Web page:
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For Pat Gelsinger, CEO of VMware and VMinclusion Co-Sponsor, having a diverse and inclusive workforce is not only a value, but a crucial strategy to business success. He calls it, “harnessing the power of human difference.” I recently interviewed Pat for my upcoming book, Differences that Make a Difference in which I speak with top CEO’s and business leaders to discover the power of diversity and inclusion bring to a workforce. Through this interview, Pat reveals how he has intentionally woven this value into the foundation of his company.

VMware strives to aid businesses and non-profits in digitization, taking the best of technology to empower the people who need to use it. Their impact stretches from Silicon Valley to rural African farmers. They aid their clients with computing, cloud usage, networking and security, and revamping their digital workspace.

VMware proudly highlights diversity and inclusion within their workplace as key to their success. Why? Because output, particularly one intended to impact the global community, relies on the values and perspectives each teammate brings.

Pat Gelsinger writes, “Our collective success in 2018 was as much a result of remaining true to ourselves and our values as it was of our business strategy and customer focus. We succeed because of our values, not in spite of them.”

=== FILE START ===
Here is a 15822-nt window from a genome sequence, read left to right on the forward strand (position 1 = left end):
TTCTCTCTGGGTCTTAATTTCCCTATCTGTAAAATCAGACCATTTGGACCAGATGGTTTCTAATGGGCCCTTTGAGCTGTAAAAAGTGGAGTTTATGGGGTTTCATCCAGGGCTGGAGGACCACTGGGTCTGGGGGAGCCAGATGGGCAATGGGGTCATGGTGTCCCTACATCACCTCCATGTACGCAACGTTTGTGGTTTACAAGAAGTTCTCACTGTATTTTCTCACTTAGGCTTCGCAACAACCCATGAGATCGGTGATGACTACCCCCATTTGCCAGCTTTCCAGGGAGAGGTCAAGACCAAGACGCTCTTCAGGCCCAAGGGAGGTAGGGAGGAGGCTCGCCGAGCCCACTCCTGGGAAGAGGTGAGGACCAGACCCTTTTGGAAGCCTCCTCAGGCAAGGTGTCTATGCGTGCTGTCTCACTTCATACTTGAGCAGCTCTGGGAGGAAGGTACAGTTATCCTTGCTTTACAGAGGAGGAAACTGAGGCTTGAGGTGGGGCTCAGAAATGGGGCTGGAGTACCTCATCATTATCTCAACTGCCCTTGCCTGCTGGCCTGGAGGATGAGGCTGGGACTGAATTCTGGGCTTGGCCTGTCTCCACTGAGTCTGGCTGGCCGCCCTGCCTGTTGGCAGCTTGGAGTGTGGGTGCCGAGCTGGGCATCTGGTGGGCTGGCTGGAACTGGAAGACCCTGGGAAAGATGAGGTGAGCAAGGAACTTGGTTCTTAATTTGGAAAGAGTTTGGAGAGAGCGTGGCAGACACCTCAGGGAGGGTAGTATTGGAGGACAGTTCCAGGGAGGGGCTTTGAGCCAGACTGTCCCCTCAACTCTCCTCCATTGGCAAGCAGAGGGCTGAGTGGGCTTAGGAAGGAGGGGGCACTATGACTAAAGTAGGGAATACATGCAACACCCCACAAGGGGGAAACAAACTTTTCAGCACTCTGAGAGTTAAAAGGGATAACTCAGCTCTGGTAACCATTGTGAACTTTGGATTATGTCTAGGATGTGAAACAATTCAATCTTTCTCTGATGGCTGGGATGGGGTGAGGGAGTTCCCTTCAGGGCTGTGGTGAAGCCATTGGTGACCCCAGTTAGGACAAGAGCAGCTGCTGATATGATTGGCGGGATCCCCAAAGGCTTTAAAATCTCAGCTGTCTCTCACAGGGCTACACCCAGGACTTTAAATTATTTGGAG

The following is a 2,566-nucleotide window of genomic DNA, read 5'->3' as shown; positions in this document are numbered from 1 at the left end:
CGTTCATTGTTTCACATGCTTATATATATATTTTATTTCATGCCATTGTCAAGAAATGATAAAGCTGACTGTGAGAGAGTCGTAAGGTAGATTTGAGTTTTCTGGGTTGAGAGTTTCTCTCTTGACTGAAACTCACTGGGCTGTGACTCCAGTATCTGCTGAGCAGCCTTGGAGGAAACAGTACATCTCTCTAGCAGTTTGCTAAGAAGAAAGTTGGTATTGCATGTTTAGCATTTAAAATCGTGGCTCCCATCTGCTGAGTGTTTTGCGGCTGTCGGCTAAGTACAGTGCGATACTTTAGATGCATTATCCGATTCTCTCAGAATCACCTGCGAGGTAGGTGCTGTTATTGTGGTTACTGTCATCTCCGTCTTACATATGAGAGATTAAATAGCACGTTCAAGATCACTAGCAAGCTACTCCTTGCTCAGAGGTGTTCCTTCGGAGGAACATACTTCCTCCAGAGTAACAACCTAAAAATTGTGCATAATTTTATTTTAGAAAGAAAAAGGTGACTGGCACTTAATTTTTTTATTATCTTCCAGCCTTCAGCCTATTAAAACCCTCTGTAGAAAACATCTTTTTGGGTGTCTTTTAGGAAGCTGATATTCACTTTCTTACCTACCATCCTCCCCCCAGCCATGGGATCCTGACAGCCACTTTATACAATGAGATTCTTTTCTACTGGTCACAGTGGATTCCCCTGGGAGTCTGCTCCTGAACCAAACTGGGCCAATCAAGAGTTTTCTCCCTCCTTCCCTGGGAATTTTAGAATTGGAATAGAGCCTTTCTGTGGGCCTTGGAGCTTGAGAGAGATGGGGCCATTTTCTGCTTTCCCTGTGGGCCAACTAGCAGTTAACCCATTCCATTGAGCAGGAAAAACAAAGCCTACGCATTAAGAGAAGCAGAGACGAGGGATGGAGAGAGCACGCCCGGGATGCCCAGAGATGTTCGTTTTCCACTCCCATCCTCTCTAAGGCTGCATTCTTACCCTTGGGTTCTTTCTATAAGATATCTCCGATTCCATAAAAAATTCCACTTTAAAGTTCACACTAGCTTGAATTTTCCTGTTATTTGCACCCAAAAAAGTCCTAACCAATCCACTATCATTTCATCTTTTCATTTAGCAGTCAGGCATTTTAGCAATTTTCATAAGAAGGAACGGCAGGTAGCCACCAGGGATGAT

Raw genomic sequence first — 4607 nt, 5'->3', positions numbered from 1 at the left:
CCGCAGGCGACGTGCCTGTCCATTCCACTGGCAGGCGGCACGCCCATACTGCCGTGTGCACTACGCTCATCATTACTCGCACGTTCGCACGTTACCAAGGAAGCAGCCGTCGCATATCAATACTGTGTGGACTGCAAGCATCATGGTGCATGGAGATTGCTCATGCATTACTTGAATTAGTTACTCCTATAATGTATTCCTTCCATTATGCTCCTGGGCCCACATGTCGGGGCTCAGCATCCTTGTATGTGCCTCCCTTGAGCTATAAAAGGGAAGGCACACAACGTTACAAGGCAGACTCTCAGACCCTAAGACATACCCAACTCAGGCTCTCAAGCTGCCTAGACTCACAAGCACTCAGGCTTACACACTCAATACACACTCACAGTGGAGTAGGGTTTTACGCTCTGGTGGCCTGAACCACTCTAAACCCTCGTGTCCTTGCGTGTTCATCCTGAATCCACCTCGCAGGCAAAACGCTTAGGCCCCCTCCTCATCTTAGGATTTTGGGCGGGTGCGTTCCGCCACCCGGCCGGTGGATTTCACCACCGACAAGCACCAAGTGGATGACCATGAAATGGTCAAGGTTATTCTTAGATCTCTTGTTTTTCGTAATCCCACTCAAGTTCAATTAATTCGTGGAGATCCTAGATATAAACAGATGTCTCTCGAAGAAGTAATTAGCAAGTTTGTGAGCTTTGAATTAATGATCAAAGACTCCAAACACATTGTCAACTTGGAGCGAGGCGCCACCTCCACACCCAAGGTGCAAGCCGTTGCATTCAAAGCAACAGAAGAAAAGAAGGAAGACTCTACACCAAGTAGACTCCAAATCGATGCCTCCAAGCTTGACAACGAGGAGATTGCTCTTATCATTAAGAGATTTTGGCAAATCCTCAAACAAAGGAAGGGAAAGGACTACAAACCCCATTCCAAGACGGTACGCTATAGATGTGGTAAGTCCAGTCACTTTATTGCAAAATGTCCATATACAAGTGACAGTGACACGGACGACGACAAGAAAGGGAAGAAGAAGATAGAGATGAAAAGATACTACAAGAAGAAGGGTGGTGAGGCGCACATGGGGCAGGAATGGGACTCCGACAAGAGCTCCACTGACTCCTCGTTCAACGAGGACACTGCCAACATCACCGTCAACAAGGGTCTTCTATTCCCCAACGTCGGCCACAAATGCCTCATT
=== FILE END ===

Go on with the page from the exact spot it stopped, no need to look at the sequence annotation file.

Interview with Pat Gelsinger 

Yet while these ideals are great to talk about, bringing them into the company is an entirely new challenge.  During the interview, Pat gave me the inside scoop.

“What are some tangible steps that companies can do to increase diversity and inclusion in the workplace, to increase diversity and inclusion holistically? As you said it is not just through one person, but through a team…”

With a sigh and “Oh many, many things…” he went on to share these three ideas:

  1. “We have built it into our hiring programs. There is a female on every hiring team. Every candidate pool has at least one female before we make any hiring decisions. So though this we are building in different practices.
  2. “This year we have added D&I to the CEO score card. This way it is at the highest level of company objectives, seen and reviewed regularly by board of directors. For every person on my leadership team, essentially part of their pay is how well we do in that aspect.
  3. “It’s one of those heart problems in Silicon Valley, as I call it, and has taken many centuries if not millennia to get to some of these bad states we are in. So, it requires top down leadership as well as bottom up programs to move the needle.”


Thank you, Pat, for sharing these! Check out my book, Differences that Make a Difference, to join me on my journey of interviewing top CEO’s and leaders to better understand the power of diversity and inclusiveness in the workforce.